After working in a virtual environment for nearly two years on the US Department of Agriculture-funded project, Secure Water Future, researchers from NM WRRI and NMSU joined their counterparts from UC Merced, UC Davis, UC Berkeley, UC Agriculture and Natural Resources, Utah State, Environmental Defense Fund, and the Public Policy Institute of California for a two-day in-person project team meeting. The meeting took place on the campus of UC Berkeley from January 5 through January 7. The main purpose of the meeting was to build stronger collaborations and coordination between researchers at the different research sites in three states working across four main research thrusts at three spatial scales (region, district, and farm). The research thrusts include climate integration, markets, management, and measurement with education and outreach as overarching activities to achieve the goal of understanding, enabling, and envisioning water management strategies for agricultural and ecological systems in the Southwest. The research is important for New Mexico, as water managers and researchers work together to find innovative solutions to sustain agriculture in times of continued water scarcity.

Several main outcomes resulted from the meeting. The primary outcome was a greater connection between team members, which is necessary to build trust, align individual goals with project goals, and integrate the broad depth of knowledge each team member brings to the project. Progress was made in envisioning the utility of Water 3D, the web-based tool being developed for the project. Another outcome was an outline of project deliverables for year 2 of the project, which will include numerous publications, presentations, and the development of an educational game to teach about the impacts of water management decisions.

Although only a subset of the team was able to attend, the entire project team includes over 70 researchers, graduate and undergraduate students, and support staff.

The team will convene again July 17-19 in Denver for the American Water Resources Association meeting to present the most recent results of the research.

NM WRRI, NMED Co-host Early Input Workshop for the New Mexico Nonpoint Source Management Plan
by Mark Sheely, NM WRRI Program Specialist

The majority of surface water quality problems identified in New Mexico are caused by nonpoint source (NPS) water pollution1. As the runoff from rainfall and snowmelt moves over and through the ground, it picks up natural and human-caused pollutants and deposits them into rivers, lakes, wetlands, and groundwater. Section 319 of the federal Clean Water Act requires states to assess NPS pollution and develop management programs to control the sources identified.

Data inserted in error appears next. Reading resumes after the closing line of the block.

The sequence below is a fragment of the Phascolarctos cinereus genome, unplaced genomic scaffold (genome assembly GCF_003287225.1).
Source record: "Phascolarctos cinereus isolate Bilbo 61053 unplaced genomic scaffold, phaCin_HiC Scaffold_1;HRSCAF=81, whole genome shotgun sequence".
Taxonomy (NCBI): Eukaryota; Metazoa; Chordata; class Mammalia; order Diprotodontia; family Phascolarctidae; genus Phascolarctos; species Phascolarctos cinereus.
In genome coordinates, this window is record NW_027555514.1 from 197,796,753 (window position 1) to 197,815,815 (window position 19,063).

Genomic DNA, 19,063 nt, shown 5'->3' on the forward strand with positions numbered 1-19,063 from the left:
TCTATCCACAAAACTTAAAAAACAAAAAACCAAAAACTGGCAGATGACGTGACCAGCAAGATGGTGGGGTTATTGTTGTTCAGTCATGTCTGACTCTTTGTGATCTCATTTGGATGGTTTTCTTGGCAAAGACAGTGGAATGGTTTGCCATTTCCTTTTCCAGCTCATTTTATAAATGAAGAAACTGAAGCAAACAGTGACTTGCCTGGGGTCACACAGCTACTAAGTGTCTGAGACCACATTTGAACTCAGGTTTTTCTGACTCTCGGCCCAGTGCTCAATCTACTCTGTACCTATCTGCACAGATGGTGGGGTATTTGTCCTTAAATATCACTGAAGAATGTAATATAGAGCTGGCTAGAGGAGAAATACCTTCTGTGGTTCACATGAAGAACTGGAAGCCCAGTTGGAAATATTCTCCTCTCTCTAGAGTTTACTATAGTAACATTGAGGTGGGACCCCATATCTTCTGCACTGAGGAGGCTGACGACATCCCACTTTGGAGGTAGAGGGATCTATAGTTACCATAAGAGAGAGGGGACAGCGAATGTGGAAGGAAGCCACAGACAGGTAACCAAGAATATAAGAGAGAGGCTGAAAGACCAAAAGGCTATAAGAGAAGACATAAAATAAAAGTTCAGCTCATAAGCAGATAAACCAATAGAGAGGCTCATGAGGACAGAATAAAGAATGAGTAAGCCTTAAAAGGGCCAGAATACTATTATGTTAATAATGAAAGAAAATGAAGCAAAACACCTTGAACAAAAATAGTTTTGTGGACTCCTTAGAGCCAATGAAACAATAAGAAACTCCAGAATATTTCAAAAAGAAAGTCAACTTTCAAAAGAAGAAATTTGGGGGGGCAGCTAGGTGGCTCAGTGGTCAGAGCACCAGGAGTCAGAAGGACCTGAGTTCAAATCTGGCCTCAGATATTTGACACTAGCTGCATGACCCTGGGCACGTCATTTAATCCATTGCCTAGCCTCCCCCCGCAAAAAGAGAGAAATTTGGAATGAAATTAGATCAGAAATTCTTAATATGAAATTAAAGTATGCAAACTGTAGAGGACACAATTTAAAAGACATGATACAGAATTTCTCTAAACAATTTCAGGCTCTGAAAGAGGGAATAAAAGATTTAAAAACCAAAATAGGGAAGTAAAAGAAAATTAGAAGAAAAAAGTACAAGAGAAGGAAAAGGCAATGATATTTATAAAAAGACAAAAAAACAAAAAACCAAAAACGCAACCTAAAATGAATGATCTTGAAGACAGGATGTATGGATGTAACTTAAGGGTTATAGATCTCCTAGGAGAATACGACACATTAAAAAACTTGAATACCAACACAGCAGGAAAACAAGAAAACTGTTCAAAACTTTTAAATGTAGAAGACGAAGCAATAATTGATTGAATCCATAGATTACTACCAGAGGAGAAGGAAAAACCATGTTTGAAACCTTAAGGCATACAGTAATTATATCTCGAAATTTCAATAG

The NPS Management Program helps New Mexico meet its surface water quality standards to protect designated uses and groundwater quality for municipal, domestic, and agricultural uses. To this end, according to the most recent NPS Management Plan from 2019, “the NPS Management Program emphasizes watershed-based planning as a means of coordinating watershed restoration efforts, fostering watershed associations, and encouraging partnership among agencies, nongovernmental organizations, and the public.”

The New Mexico Water Resources Research Institute (NM WRRI), in cooperation with the New Mexico Environment Department (NMED), hosted a virtual interactive workshop on January 18 to discuss and provide input to update the New Mexico NPS Management Program. Ninety participants from numerous agencies and organizations attended the workshop to provide input that will inform the revision of New Mexico’s program for managing NPS pollution, which is being undertaken by NMED’s Surface Water Quality Bureau. Throughout the day-long virtual workshop, attendees discussed the current NPS Management Plan, heard presentations on new NPS management initiatives, and participated in a series of breakout group discussions and interactive polling exercises.

Leading the facilitation of the workshop were NM WRRI contractor and natural resources consultant Nikki Dictson and NMED Watershed Protection Section manager Abe Franklin. Additional breakout facilitation and virtual whiteboard notetaking were provided by staff from NMED, NM WRRI, and volunteers from other agencies with NPS management activities. By engaging in the breakout and polling exercises, workshop participants helped to identify and rank existing and potential new activities NMED could build upon and implement into the next NPS management plan.

The input from the workshop will be compiled into a report and provided to workshop participants for comment.


1New Mexico Water Quality Control Commission. 2018. 2018-2020 State of New Mexico Clean Water Act §303(d)/§305(b) Integrated Report.

Transboundary Groundwater Resilience:
Demystifying Data and Developing Future Leaders Panel Series Event Happening Tomorrow February 1, 2023!

by Jeanette Torres, NM WRRI Program Coordinator

Please join us tomorrow on Wednesday, February 1, 2023, from 9-11am MT to participate in the Transboundary Groundwater Resilience (TGR) Panel Series: Demystifying Data and Developing Future Leaders Event.

This interactive workshop will consist of two panels over a two-hour session. The first panel, Demystifying Data to Enable Community Action, will host experts from the TGR Network of Networks branches of water, social, data and systems science. The second panel, Career Development, will also feature leading researchers from the TGR Network of Networks, who will answer pre-determined questions from students. Presentations will be held by UC San Diego Supercomputer Center, The Consortium of Universities for the Advancement of Hydrologic Sciences, Inc., International Standards and Sustainability Board, California State Water Resources Control Board, Boğaziçi University, and Water Cycle Innovation.

Register Here!
Apply here!